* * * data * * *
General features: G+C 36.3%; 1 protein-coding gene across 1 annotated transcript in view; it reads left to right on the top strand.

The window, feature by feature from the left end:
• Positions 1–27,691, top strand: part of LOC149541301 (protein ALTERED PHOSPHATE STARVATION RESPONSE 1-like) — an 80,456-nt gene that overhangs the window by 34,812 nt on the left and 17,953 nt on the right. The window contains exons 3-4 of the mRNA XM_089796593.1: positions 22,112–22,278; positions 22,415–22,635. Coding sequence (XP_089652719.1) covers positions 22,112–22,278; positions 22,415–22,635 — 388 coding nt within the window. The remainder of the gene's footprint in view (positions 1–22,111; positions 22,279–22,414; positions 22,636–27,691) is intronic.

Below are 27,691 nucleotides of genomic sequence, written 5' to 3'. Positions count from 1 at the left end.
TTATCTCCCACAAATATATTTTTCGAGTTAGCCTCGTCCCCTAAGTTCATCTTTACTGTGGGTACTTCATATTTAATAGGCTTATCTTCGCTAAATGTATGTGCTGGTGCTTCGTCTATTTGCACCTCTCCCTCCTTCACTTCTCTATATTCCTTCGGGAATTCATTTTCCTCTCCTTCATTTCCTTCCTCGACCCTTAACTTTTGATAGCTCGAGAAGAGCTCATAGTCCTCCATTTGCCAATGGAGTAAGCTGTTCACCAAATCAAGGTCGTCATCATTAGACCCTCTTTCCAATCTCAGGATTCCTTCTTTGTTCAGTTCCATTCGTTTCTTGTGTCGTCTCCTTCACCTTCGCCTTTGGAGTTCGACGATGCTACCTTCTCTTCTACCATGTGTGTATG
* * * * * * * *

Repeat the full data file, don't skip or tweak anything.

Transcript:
General features: G+C 36.3%; 1 protein-coding gene across 1 annotated transcript in view; it reads left to right on the top strand.

The window, feature by feature from the left end:
• Positions 1–27,691, top strand: part of LOC149541301 (protein ALTERED PHOSPHATE STARVATION RESPONSE 1-like) — an 80,456-nt gene that overhangs the window by 34,812 nt on the left and 17,953 nt on the right. The window contains exons 3-4 of the mRNA XM_089796593.1: positions 22,112–22,278; positions 22,415–22,635. Coding sequence (XP_089652719.1) covers positions 22,112–22,278; positions 22,415–22,635 — 388 coding nt within the window. The remainder of the gene's footprint in view (positions 1–22,111; positions 22,279–22,414; positions 22,636–27,691) is intronic.

Below are 27,691 nucleotides of genomic sequence, written 5' to 3'. Positions count from 1 at the left end.
TTATCTCCCACAAATATATTTTTCGAGTTAGCCTCGTCCCCTAAGTTCATCTTTACTGTGGGTACTTCATATTTAATAGGCTTATCTTCGCTAAATGTATGTGCTGGTGCTTCGTCTATTTGCACCTCTCCCTCCTTCACTTCTCTATATTCCTTCGGGAATTCATTTTCCTCTCCTTCATTTCCTTCCTCGACCCTTAACTTTTGATAGCTCGAGAAGAGCTCATAGTCCTCCATTTGCCAATGGAGTAAGCTGTTCACCAAATCAAGGTCGTCATCATTAGACCCTCTTTCCAATCTCAGGATTCCTTCTTTGTTCAGTTCCATTCGTTTCTTGTGTCGTCTCCTTCACCTTCGCCTTTGGAGTTCGACGATGCTACCTTCTCTTCTACCATGTGTGTATG